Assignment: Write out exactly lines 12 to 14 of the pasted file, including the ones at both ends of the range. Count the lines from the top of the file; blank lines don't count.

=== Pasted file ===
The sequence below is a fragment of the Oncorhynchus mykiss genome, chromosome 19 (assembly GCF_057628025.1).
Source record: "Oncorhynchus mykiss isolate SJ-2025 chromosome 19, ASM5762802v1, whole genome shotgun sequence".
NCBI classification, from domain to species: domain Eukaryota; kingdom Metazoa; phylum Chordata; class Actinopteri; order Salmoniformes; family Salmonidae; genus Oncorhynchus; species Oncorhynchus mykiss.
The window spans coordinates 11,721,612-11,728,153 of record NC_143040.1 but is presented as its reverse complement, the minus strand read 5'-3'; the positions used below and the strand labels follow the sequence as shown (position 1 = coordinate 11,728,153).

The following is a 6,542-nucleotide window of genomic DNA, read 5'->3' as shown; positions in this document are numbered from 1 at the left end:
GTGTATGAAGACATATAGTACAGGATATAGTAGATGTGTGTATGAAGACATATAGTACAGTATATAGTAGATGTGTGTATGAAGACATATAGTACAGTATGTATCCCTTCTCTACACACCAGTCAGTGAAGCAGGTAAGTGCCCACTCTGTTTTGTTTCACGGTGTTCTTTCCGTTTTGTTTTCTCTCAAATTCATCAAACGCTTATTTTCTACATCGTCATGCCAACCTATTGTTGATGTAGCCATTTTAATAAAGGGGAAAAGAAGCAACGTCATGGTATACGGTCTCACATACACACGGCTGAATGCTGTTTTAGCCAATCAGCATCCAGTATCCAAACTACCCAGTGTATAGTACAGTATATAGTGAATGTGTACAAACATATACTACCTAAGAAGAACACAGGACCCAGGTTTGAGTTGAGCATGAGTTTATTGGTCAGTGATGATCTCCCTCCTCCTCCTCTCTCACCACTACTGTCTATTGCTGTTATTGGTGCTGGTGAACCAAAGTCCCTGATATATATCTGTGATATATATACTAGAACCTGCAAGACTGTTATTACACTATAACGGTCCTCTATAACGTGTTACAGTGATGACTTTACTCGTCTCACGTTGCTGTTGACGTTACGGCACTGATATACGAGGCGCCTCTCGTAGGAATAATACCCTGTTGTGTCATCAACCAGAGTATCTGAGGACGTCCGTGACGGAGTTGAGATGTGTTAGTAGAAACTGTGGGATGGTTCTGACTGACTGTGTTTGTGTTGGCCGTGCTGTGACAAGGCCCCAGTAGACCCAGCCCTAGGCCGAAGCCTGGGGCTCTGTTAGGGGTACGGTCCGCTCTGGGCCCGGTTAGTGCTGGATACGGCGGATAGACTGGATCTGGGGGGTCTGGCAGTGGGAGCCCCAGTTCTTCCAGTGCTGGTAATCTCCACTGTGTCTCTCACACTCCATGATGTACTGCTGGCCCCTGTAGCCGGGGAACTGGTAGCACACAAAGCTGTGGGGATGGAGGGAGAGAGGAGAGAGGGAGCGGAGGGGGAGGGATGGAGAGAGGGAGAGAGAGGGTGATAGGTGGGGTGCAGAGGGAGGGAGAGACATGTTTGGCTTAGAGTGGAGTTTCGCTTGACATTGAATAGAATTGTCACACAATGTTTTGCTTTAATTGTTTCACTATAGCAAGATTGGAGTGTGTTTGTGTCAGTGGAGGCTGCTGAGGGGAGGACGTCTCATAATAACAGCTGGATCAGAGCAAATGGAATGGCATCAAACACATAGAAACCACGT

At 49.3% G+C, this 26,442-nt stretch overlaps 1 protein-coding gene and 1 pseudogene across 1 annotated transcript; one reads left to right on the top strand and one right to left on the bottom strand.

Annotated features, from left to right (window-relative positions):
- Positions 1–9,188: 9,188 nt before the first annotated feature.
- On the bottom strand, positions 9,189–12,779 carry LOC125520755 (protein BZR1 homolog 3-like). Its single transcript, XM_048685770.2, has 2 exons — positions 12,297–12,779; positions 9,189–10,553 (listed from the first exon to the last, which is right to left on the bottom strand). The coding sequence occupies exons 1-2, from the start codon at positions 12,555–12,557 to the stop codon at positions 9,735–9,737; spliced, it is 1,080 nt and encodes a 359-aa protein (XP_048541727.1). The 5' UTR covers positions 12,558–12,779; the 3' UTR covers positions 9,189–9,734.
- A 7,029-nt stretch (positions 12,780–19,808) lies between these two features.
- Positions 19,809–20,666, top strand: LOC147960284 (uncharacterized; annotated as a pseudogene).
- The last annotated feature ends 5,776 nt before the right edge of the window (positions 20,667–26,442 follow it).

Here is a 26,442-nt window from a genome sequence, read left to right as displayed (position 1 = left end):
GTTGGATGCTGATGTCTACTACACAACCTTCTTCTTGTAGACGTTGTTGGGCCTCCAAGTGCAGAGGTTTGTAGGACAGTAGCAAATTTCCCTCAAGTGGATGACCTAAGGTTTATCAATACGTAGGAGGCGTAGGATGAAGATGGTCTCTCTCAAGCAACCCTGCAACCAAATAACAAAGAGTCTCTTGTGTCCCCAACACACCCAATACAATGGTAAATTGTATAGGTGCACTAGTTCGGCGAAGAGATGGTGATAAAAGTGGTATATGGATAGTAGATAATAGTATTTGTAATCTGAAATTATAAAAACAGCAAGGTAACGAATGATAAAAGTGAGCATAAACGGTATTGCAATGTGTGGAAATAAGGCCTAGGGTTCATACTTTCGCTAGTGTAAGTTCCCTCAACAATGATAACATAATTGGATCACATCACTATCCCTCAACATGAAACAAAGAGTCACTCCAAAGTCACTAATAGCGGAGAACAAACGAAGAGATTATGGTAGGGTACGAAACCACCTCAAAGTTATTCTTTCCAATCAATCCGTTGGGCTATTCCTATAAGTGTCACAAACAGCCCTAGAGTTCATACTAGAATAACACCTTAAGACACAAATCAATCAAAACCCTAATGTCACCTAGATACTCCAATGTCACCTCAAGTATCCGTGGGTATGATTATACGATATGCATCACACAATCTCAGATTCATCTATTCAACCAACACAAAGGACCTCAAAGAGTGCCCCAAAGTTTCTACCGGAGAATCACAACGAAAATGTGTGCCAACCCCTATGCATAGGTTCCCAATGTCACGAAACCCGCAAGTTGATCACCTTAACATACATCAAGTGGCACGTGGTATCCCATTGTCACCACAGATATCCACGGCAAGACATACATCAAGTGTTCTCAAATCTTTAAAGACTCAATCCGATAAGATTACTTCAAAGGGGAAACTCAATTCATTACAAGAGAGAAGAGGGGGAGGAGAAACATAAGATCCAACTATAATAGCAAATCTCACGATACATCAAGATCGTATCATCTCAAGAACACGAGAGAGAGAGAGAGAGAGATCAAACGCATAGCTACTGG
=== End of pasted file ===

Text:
- Positions 19,809–20,666, top strand: LOC147960284 (uncharacterized; annotated as a pseudogene).
- The last annotated feature ends 5,776 nt before the right edge of the window (positions 20,667–26,442 follow it).

Here is a 26,442-nt window from a genome sequence, read left to right as displayed (position 1 = left end):